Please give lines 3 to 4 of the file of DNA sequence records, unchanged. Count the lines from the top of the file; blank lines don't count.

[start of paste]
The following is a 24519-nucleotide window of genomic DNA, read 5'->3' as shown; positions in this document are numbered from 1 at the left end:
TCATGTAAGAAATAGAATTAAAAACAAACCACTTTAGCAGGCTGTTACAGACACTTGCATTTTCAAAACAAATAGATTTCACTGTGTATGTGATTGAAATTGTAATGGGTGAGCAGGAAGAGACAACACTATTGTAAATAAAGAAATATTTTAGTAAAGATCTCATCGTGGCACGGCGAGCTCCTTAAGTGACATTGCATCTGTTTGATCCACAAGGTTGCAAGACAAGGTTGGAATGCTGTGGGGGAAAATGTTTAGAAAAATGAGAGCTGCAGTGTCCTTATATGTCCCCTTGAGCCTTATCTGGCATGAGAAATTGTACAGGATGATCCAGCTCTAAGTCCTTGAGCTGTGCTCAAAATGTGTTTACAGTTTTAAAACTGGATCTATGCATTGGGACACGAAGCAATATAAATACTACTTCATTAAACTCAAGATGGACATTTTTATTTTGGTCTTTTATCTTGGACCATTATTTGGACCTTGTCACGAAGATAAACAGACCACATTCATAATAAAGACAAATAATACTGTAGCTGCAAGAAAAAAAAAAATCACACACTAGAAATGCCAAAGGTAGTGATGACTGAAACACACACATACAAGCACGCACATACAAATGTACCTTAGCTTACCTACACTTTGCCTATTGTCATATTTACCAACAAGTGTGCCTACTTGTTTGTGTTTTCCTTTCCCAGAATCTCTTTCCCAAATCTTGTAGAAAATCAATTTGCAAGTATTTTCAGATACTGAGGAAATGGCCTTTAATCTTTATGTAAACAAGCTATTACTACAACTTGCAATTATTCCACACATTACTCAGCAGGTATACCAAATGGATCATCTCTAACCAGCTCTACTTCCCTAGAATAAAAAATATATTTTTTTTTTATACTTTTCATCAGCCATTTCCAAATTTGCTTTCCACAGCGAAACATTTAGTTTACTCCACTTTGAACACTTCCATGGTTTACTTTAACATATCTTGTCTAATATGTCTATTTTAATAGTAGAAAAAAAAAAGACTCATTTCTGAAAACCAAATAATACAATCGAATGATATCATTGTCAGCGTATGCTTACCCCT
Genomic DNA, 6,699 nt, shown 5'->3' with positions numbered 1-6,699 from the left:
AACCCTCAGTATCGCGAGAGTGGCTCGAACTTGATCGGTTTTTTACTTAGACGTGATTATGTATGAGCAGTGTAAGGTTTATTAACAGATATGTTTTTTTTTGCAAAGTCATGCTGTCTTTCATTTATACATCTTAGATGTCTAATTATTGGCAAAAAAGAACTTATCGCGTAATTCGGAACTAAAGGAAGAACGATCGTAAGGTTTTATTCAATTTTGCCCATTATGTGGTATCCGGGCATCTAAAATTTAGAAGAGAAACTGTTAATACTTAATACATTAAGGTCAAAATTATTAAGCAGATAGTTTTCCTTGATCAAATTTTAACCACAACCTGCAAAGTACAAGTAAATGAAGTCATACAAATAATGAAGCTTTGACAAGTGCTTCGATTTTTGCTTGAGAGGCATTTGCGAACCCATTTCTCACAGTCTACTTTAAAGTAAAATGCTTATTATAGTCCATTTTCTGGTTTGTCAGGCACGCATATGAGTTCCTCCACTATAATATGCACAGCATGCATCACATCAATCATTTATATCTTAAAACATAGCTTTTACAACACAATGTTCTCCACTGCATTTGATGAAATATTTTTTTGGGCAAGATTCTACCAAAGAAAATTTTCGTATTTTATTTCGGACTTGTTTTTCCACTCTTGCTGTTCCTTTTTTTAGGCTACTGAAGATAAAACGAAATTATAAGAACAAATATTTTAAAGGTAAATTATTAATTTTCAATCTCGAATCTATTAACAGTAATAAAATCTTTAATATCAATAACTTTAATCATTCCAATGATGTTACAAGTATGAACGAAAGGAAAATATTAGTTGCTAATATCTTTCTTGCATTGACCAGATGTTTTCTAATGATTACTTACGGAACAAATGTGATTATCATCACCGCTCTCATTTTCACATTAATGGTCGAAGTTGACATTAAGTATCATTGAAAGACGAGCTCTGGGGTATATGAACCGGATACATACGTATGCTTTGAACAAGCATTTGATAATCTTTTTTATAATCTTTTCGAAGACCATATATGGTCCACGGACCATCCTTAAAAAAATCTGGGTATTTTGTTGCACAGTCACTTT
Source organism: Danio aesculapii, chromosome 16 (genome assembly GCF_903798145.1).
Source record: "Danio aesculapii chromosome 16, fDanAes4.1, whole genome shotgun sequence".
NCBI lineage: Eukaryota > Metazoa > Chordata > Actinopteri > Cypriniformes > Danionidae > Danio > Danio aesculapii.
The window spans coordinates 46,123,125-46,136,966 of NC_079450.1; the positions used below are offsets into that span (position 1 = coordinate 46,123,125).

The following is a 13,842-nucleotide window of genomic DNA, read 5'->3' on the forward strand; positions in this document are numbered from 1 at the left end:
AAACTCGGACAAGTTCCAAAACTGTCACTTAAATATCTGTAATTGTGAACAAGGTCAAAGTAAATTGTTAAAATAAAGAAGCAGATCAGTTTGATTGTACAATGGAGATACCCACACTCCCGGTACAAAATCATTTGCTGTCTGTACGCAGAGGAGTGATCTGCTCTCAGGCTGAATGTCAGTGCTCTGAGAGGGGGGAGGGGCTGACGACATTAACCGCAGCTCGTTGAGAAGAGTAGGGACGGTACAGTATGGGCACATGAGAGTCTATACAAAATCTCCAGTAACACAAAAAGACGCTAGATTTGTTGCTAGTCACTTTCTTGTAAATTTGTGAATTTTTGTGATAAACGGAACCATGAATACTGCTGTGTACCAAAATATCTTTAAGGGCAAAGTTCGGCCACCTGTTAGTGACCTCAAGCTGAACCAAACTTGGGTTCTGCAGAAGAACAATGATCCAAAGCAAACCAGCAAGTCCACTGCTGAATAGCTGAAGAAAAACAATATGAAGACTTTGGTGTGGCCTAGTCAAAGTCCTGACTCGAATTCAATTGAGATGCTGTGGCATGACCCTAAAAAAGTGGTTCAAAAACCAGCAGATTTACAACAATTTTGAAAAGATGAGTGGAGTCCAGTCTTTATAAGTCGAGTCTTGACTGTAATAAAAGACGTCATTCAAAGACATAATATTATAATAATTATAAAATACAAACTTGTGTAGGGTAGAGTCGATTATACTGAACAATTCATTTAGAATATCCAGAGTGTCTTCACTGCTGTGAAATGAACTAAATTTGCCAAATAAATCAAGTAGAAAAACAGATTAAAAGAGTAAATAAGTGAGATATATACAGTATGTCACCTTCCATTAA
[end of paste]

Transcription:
Genomic DNA, 6,699 nt, shown 5'->3' with positions numbered 1-6,699 from the left:
AACCCTCAGTATCGCGAGAGTGGCTCGAACTTGATCGGTTTTTTACTTAGACGTGATTATGTATGAGCAGTGTAAGGTTTATTAACAGATATGTTTTTTTTTGCAAAGTCATGCTGTCTTTCATTTATACATCTTAGATGTCTAATTATTGGCAAAAAAGAACTTATCGCGTAATTCGGAACTAAAGGAAGAACGATCGTAAGGTTTTATTCAATTTTGCCCATTATGTGGTATCCGGGCATCTAAAATTTAGAAGAGAAACTGTTAATACTTAATACATTAAGGTCAAAATTATTAAGCAGATAGTTTTCCTTGATCAAATTTTAACCACAACCTGCAAAGTACAAGTAAATGAAGTCATACAAATAATGAAGCTTTGACAAGTGCTTCGATTTTTGCTTGAGAGGCATTTGCGAACCCATTTCTCACAGTCTACTTTAAAGTAAAATGCTTATTATAGTCCATTTTCTGGTTTGTCAGGCACGCATATGAGTTCCTCCACTATAATATGCACAGCATGCATCACATCAATCATTTATATCTTAAAACATAGCTTTTACAACACAATGTTCTCCACTGCATTTGATGAAATATTTTTTTGGGCAAGATTCTACCAAAGAAAATTTTCGTATTTTATTTCGGACTTGTTTTTCCACTCTTGCTGTTCCTTTTTTTAGGCTACTGAAGATAAAACGAAATTATAAGAACAAATATTTTAAAGGTAAATTATTAATTTTCAATCTCGAATCTATTAACAGTAATAAAATCTTTAATATCAATAACTTTAATCATTCCAATGATGTTACAAGTATGAACGAAAGGAAAATATTAGTTGCTAATATCTTTCTTGCATTGACCAGATGTTTTCTAATGATTACTTACGGAACAAATGTGATTATCATCACCGCTCTCATTTTCACATTAATGGTCGAAGTTGACATTAAGTATCATTGAAAGACGAGCTCTGGGGTATATGAACCGGATACATACGTATGCTTTGAACAAGCATTTGATAATCTTTTTTATAATCTTTTCGAAGACCATATATGGTCCACGGACCATCCTTAAAAAAATCTGGGTATTTTGTTGCACAGTCACTTT